Car Maintenance Schedules

Routine maintenance is key to keeping your car in top shape and preventing costly breakdowns.
Find your car's maintenance schedule:

Purchasing a car is one of the largest investments you'll make, so maintaining it is not something you should ignore. Doing so can get expensive. Performing routine, preventative maintenance ensures that your vehicle remains safe to drive, that it retains its resale value, and that the warranties remain valid.


5 frequent questions about car maintenance

Here are answers to some of the most common questions about how to keep your car reliable and safe without breaking the bank.

1. When do I need to change my oil?

Vehicle manufacturers recommend changing the oil between 5,000 and 10,000 miles. We recommend following the maintenance schedule in your owner's manual, and keep an eye out for that maintenance light on your dash.

2. Why are oil changes important for my car?

Changing the oil helps ensure you get the best fuel mileage and longevity from your engine. An important part of having your oil changed is having the vehicle inspected by a professional. At that time, they can catch any small issues before they turn into large, costly repairs. If you wait too long or avoid oil changes altogether, you run the risk of voiding any warranties you may have on your engine or its parts.

3. Why do I need to rotate my tires?

Because the front and rear tires wear at different rates, it's important to rotate them periodically to get the longest life out of them.

4. What about fluid flushes not required by the manufacturer?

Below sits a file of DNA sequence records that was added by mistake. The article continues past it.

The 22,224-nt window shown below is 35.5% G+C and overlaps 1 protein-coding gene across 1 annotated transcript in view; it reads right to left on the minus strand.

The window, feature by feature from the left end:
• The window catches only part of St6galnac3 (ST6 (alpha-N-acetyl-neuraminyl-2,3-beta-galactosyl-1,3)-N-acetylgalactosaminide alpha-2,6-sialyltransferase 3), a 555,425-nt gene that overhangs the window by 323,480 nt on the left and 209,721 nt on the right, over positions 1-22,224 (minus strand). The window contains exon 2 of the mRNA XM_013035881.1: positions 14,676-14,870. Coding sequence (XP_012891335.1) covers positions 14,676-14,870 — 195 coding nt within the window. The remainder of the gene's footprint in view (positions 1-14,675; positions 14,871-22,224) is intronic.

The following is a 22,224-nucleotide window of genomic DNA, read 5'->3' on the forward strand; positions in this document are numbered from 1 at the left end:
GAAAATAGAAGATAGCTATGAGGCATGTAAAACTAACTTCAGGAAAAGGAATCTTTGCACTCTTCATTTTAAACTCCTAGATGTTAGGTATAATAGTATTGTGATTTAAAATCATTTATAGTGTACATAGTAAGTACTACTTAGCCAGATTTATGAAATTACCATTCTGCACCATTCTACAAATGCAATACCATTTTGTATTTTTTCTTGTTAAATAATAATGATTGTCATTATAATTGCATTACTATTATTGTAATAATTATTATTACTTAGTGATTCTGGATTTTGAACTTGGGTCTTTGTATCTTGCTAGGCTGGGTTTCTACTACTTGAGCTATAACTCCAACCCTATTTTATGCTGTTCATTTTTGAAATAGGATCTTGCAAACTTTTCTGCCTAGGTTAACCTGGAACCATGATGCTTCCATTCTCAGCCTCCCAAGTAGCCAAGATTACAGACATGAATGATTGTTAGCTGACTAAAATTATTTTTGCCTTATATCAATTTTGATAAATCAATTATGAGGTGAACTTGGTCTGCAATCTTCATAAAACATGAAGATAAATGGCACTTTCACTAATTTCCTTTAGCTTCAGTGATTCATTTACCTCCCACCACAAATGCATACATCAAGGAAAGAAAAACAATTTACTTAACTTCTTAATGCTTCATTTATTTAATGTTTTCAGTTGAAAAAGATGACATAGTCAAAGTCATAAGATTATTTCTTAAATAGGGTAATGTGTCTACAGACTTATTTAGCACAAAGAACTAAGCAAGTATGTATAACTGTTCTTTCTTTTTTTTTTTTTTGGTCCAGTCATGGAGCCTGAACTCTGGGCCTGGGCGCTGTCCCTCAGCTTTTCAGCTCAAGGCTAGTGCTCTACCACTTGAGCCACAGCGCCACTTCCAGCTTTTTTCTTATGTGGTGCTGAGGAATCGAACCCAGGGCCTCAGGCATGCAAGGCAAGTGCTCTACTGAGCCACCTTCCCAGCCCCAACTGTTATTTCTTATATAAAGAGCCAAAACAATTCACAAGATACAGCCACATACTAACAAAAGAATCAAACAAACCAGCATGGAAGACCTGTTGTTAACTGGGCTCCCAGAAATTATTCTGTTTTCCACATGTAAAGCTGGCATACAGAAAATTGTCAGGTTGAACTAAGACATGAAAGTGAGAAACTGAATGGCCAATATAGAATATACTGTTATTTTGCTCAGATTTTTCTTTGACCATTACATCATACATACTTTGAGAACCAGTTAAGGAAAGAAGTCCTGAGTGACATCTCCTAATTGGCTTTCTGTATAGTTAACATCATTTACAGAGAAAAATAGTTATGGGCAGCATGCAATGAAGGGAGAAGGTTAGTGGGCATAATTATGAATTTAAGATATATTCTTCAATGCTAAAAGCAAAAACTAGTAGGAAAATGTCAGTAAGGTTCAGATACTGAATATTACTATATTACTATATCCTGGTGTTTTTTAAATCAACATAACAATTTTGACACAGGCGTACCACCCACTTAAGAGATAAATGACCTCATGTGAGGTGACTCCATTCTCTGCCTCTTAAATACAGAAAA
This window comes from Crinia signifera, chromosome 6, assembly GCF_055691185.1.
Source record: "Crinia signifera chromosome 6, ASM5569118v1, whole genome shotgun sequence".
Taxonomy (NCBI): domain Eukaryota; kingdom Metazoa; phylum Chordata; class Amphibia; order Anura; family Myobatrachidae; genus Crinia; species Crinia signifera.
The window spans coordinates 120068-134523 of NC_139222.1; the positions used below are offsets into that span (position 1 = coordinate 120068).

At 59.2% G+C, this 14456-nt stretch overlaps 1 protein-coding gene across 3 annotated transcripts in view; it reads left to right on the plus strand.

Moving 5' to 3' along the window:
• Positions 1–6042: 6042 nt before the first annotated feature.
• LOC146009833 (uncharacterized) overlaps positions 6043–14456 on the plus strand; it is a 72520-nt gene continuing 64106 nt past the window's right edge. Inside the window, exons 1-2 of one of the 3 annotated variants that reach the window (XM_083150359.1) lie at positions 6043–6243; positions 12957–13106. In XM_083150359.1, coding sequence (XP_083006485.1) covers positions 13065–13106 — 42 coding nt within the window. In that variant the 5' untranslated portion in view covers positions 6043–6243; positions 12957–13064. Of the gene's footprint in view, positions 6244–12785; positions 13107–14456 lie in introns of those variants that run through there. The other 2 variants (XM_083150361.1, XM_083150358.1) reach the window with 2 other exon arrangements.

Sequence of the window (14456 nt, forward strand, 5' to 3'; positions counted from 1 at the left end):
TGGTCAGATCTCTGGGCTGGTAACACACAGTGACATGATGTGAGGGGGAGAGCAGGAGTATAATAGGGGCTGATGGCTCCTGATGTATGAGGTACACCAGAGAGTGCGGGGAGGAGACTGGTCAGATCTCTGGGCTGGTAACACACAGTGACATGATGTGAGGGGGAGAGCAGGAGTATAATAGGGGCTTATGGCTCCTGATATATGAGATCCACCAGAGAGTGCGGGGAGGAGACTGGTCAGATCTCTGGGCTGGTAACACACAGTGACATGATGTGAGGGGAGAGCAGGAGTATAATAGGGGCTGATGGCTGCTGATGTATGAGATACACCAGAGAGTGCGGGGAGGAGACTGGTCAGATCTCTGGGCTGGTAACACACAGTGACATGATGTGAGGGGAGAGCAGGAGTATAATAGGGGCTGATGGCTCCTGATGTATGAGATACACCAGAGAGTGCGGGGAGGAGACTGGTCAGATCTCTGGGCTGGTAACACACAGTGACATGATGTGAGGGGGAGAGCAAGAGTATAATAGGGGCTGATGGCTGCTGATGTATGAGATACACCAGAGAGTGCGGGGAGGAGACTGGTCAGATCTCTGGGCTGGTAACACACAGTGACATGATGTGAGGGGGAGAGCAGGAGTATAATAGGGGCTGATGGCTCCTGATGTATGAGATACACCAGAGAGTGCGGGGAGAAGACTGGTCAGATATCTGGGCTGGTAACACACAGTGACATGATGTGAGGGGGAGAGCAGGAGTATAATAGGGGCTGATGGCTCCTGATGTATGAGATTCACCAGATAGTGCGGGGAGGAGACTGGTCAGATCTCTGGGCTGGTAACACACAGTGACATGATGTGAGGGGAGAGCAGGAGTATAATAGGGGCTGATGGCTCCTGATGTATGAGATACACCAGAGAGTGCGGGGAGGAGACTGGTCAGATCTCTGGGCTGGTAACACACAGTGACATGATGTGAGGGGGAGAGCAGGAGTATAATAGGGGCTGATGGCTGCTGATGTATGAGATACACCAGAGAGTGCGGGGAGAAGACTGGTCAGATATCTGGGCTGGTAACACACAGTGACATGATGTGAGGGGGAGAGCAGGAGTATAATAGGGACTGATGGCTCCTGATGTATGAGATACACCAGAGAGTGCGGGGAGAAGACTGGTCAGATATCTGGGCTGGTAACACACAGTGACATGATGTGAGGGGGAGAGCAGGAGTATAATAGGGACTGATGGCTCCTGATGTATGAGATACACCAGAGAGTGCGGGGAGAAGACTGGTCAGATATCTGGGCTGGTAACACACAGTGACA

There are good reasons to perform fluid flushes, but this is where maintenance costs can get out of hand. You can avoid excessive repair bills by following the manufacturer's fluid replacement guidelines.

5. When should I replace my battery?

Batteries tend to last about four years, unless you have an electric or hybrid car. Then they can last 10 years or more. To ensure the best battery performance and longevity, have it inspected and tested every time you have the oil changed.

How to know which maintenance schedule to follow

This is a lot to remember. When you're unsure about something, it's best to reference your owner's manual.

Manufacturers define maintenance schedules for your car and typically prescribe different ones for "normal" and "severe" driving conditions. You probably don't think the way you drive would fall under "severe" driving — most of us don't. But you are more likely to fall into this category if you:

  • Take short trips of less than 10 miles
  • Drive in heavy traffic with many stops and starts
  • Drive at high rates of speed
  • Tow heavy loads or drive off-road
  • Drive in dusty conditions
  • Drive in extremely cold or extremely hot climates

If the above conditions are severe, then what's normal?

  • Trips of 10 miles or more
  • Sustained speeds of 50 to 75 miles an hour
  • Driving in low-traffic situations with few stops and starts
  • Ambient temperatures above freezing and below 95 degrees Farhenheit